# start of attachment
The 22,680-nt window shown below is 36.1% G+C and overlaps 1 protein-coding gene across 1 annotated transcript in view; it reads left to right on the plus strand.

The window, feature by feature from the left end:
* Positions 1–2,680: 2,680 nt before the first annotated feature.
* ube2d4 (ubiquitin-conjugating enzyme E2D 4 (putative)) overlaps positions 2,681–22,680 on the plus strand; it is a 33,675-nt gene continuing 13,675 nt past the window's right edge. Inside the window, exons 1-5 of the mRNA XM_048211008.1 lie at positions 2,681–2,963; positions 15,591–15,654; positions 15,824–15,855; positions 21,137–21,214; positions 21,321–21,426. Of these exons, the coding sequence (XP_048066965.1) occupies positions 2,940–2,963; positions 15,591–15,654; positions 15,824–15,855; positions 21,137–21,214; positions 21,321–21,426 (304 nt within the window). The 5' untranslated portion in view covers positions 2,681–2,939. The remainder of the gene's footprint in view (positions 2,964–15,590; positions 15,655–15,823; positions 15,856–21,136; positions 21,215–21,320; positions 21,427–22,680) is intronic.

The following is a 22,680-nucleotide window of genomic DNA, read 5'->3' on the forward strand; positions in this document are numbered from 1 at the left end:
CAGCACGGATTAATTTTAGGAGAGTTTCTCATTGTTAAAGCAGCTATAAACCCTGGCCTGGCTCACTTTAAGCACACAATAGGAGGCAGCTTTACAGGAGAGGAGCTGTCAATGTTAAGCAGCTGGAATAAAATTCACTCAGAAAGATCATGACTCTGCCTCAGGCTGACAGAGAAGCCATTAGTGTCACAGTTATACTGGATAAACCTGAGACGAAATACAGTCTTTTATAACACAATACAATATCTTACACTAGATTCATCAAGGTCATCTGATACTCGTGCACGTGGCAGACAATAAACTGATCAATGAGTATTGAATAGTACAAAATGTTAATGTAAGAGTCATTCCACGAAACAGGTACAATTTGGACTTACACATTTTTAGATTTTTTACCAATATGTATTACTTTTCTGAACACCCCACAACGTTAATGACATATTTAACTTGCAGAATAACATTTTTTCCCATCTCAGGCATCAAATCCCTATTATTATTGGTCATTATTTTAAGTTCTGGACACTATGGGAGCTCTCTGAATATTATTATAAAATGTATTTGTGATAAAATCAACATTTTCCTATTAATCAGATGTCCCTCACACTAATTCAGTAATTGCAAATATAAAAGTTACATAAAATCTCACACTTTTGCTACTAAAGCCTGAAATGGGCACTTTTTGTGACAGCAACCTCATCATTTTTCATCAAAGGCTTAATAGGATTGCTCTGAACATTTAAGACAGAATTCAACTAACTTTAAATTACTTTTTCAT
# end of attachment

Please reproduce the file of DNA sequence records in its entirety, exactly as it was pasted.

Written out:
The 22,680-nt window shown below is 36.1% G+C and overlaps 1 protein-coding gene across 1 annotated transcript in view; it reads left to right on the plus strand.

The window, feature by feature from the left end:
* Positions 1–2,680: 2,680 nt before the first annotated feature.
* ube2d4 (ubiquitin-conjugating enzyme E2D 4 (putative)) overlaps positions 2,681–22,680 on the plus strand; it is a 33,675-nt gene continuing 13,675 nt past the window's right edge. Inside the window, exons 1-5 of the mRNA XM_048211008.1 lie at positions 2,681–2,963; positions 15,591–15,654; positions 15,824–15,855; positions 21,137–21,214; positions 21,321–21,426. Of these exons, the coding sequence (XP_048066965.1) occupies positions 2,940–2,963; positions 15,591–15,654; positions 15,824–15,855; positions 21,137–21,214; positions 21,321–21,426 (304 nt within the window). The 5' untranslated portion in view covers positions 2,681–2,939. The remainder of the gene's footprint in view (positions 2,964–15,590; positions 15,655–15,823; positions 15,856–21,136; positions 21,215–21,320; positions 21,427–22,680) is intronic.

The following is a 22,680-nucleotide window of genomic DNA, read 5'->3' on the forward strand; positions in this document are numbered from 1 at the left end:
CAGCACGGATTAATTTTAGGAGAGTTTCTCATTGTTAAAGCAGCTATAAACCCTGGCCTGGCTCACTTTAAGCACACAATAGGAGGCAGCTTTACAGGAGAGGAGCTGTCAATGTTAAGCAGCTGGAATAAAATTCACTCAGAAAGATCATGACTCTGCCTCAGGCTGACAGAGAAGCCATTAGTGTCACAGTTATACTGGATAAACCTGAGACGAAATACAGTCTTTTATAACACAATACAATATCTTACACTAGATTCATCAAGGTCATCTGATACTCGTGCACGTGGCAGACAATAAACTGATCAATGAGTATTGAATAGTACAAAATGTTAATGTAAGAGTCATTCCACGAAACAGGTACAATTTGGACTTACACATTTTTAGATTTTTTACCAATATGTATTACTTTTCTGAACACCCCACAACGTTAATGACATATTTAACTTGCAGAATAACATTTTTTCCCATCTCAGGCATCAAATCCCTATTATTATTGGTCATTATTTTAAGTTCTGGACACTATGGGAGCTCTCTGAATATTATTATAAAATGTATTTGTGATAAAATCAACATTTTCCTATTAATCAGATGTCCCTCACACTAATTCAGTAATTGCAAATATAAAAGTTACATAAAATCTCACACTTTTGCTACTAAAGCCTGAAATGGGCACTTTTTGTGACAGCAACCTCATCATTTTTCATCAAAGGCTTAATAGGATTGCTCTGAACATTTAAGACAGAATTCAACTAACTTTAAATTACTTTTTCAT